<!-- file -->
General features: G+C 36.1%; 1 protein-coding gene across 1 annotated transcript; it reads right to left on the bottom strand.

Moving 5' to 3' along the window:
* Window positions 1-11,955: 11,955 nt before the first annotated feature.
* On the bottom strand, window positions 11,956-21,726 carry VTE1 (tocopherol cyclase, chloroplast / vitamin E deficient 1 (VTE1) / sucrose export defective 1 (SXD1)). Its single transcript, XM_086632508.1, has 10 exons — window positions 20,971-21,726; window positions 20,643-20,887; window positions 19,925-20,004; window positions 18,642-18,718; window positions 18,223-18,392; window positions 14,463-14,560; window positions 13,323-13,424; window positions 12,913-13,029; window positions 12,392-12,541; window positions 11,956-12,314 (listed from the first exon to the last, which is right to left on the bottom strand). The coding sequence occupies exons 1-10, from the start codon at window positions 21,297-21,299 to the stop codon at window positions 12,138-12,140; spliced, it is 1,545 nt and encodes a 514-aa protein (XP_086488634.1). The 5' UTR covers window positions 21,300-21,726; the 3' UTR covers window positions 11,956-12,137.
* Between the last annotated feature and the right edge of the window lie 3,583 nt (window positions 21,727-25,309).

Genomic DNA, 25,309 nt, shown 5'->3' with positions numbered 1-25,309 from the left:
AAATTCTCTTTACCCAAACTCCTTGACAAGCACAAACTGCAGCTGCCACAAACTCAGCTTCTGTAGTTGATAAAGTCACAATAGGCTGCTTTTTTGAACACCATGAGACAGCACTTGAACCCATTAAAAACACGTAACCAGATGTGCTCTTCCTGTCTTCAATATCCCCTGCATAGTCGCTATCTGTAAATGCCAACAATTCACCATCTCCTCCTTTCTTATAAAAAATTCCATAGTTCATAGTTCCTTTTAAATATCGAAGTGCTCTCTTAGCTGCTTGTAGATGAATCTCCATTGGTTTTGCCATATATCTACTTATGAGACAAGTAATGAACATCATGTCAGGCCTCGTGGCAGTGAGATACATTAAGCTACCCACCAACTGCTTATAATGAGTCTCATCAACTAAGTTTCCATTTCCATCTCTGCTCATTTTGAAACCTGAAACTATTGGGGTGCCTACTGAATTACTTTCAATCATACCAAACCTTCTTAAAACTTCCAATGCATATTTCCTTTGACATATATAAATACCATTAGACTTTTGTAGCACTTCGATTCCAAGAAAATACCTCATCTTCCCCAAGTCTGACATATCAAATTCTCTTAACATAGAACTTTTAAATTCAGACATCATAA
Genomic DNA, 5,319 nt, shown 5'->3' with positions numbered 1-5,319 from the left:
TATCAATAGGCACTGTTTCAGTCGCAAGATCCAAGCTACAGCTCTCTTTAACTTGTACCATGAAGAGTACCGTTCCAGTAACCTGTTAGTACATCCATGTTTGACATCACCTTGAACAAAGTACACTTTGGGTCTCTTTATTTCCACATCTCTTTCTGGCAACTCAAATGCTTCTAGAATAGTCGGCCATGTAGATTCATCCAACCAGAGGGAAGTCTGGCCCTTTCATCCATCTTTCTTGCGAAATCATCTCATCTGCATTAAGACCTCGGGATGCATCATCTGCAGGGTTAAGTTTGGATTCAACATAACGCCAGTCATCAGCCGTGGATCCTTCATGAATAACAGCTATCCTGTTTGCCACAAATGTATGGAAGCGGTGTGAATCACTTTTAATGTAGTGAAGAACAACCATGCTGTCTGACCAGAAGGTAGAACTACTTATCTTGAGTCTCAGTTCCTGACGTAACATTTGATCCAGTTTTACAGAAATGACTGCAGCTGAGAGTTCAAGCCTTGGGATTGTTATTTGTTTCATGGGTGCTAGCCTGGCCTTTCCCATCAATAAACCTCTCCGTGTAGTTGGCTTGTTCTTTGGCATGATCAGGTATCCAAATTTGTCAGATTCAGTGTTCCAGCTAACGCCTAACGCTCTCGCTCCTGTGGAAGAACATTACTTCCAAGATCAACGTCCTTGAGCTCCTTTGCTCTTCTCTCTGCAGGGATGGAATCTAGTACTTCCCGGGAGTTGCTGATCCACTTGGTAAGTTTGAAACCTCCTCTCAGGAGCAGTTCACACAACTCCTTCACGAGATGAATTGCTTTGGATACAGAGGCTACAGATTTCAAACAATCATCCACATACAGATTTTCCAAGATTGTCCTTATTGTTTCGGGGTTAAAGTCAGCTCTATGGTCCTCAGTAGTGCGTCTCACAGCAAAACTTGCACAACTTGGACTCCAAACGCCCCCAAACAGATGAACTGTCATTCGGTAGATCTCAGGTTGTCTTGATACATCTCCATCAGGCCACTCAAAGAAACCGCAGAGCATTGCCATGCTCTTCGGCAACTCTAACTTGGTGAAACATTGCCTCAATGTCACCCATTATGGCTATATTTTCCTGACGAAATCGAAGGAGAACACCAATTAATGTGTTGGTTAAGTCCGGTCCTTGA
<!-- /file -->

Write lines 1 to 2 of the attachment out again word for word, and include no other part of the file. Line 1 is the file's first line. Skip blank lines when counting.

General features: G+C 36.1%; 1 protein-coding gene across 1 annotated transcript; it reads right to left on the bottom strand.

Moving 5' to 3' along the window: